We do not quite understand how the violence spread after that. However, at one point we did see the police and BNP activists in confrontation and that a member of the police was brutally beaten to death on the footpath. As a political party, Awami League can accuse BNP of being responsible for the incident. But the police made such allegations without any investigation or inquiry. They cannot do that.

The actions taken by the government side since then indicate that the events of 28 October had been unleashed with the intent of putting the blame on BNP. Immediately after the incidents of violence and death of the policeman, the police disrupted BNP's rally which was being held at a distance from the spot. They cordoned off the BNP office and declared it to be a crime scene. No one was allowed to enter.

There is no longer any government institution that has the capacity or the will to challenge the one-sided narrative of the government or to make an inquiry into the incidents of 28 October
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After that began the police's indiscriminate filing of cases and arrests. In the past we had seen people being beaten to death with oars and poles, but those who had openly called for this were never arrested. Before 28 October, Awami League leaders had issued threats and the activists had behaved in a menacing manner (creating chaos with sticks and attacking BNP men), but none of they were accused or charged for their actions.

Yet the BNP secretary general, who had persistently called for a peaceful rally, and many other leaders and activists, were arrested en masse. So many cases and arrests centering a single day's incident, is unprecedented in Bangladesh's political history. It is heard that attempts are being made to coerce those who have been arrested into taking part in the election as the government wants it.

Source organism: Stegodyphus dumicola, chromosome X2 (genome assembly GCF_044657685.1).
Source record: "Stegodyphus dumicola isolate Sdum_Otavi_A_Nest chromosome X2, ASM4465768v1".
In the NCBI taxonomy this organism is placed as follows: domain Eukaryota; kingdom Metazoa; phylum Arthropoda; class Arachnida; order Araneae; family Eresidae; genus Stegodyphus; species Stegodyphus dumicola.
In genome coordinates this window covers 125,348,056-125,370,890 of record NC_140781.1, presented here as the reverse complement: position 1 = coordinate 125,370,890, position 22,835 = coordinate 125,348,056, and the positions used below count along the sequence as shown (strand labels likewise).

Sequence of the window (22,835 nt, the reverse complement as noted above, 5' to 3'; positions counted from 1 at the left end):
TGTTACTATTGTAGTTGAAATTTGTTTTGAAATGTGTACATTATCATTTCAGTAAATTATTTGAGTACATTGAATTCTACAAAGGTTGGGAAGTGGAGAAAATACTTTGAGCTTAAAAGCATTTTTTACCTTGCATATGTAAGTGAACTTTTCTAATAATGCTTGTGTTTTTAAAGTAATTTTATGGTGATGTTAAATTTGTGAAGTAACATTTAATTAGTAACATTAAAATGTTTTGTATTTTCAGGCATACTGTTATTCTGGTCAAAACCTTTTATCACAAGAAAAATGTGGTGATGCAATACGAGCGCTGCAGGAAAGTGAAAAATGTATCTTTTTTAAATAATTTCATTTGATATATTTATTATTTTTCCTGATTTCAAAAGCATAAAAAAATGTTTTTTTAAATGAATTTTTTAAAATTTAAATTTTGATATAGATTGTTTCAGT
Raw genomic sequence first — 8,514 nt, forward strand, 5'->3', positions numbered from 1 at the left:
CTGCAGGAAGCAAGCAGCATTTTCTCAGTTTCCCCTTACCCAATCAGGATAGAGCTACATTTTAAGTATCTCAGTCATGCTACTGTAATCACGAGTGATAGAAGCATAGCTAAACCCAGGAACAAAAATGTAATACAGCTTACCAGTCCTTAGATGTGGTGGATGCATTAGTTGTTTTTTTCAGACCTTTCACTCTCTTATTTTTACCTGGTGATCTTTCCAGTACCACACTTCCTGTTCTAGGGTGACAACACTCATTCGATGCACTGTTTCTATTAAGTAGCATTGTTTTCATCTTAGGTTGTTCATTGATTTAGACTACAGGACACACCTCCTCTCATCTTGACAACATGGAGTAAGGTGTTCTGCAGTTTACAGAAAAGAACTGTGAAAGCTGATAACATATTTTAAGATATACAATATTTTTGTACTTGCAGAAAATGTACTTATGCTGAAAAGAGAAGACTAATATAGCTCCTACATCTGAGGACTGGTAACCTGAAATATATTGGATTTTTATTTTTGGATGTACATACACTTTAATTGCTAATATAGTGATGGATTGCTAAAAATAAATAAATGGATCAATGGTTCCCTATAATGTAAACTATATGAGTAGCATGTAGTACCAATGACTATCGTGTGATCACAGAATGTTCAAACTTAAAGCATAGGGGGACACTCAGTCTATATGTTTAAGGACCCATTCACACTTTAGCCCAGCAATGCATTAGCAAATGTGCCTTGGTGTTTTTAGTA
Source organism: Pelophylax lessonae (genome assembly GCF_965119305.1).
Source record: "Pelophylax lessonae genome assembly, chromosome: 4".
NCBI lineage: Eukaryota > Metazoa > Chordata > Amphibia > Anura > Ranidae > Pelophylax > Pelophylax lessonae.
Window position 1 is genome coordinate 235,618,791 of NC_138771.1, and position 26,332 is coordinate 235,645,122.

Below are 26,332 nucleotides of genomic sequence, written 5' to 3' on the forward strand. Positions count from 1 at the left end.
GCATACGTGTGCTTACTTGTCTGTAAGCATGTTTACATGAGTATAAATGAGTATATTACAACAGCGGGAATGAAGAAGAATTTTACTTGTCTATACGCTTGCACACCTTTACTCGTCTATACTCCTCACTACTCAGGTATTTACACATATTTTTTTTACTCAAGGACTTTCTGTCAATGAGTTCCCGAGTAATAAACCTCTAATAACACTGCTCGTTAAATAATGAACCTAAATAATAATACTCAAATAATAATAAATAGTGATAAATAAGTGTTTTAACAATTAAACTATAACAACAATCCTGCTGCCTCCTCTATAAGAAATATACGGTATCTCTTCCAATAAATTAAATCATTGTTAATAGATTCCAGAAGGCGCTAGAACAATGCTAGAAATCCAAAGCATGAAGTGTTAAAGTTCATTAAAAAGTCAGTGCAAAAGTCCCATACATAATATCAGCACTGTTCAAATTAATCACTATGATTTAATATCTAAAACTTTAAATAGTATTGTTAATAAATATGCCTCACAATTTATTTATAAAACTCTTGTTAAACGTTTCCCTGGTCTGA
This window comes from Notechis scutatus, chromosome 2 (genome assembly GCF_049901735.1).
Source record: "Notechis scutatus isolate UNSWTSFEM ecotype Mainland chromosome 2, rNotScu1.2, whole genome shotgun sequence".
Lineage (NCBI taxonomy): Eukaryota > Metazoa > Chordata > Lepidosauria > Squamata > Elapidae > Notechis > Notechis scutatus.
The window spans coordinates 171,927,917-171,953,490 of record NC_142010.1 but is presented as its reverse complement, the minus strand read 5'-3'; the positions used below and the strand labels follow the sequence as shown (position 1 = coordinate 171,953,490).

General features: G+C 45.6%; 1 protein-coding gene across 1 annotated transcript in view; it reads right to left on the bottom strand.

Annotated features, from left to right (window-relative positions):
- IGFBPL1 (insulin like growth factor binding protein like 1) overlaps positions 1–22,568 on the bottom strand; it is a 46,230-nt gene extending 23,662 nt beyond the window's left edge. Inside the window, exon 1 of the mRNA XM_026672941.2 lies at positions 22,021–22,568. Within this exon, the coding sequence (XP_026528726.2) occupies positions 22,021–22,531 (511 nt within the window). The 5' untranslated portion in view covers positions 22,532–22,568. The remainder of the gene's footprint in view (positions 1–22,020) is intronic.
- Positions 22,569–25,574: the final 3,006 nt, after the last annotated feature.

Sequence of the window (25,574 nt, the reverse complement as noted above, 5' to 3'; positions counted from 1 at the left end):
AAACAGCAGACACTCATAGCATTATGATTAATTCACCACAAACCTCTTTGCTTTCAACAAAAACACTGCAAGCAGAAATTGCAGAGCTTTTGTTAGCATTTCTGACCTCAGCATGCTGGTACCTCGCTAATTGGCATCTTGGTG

There is no way that these measures being taken by the government can be regarded in isolation. Over the past few years hundreds of fictitious and concocted cases had been filed against BNP leaders and activists, accusing them to sabotage, subversive activities and attempts to kill the police. Steps have been taken so that the accused BNP men can be speedily sentenced by keeping the court functioning even at night and making the police give testimony in court regarding false accusations. Given all these actions, there is plenty of scope to question the veracity of the government's narrative concerning 28 October, the justification of the steps they have adopted and the objective of their holding the election in accordance to their plans.


The problem is that there is no longer any government institution that has the capacity or the will to challenge the one-sided narrative of the government or to make an inquiry into the incidents of 28 October. Even the media and the civil society are to a great extent controlled or suppressed.

Under these circumstances, with its authoritarian powers that have grown over the past 15 years, it is possible for the government to place all blame on BNP and go ahead with yet another one-sided election. But that will not resolve the crisis of the country. Only recently the economist Hossain Zillur Rahman, in an article published in the Daily Star, said if another questionable election is held in the country, the democratic and economic crisis will worsen and, other than a handful of people, everyone will suffer.

Given the experience of the 2014 and the 2018 elections, many share this apprehension. I believe that is why the incidents of 28 October have dismayed and depressed the people. For many, many years a large number of people in this country have been deprived of the right to vote. For many years they have had no genuine representative. These issues raise questions. Perhaps that is what will happen in the 2024 election too. The recent repressive actions and statements of the government indicate so. But the question remains, do we have the strength to swallow and digest such an election in face of the economic crisis, multifarious pressures from foreign quarters, the looting and mismanagement that prevails? In this critical juncture of the nation, thought must certainly be given to these matters.           

* Asif Nazrul is professor of the law department law at Dhaka University.

* This column appeared in the print and online edition of Prothom Alo and has been rewritten for the English edition by Ayesha Kabir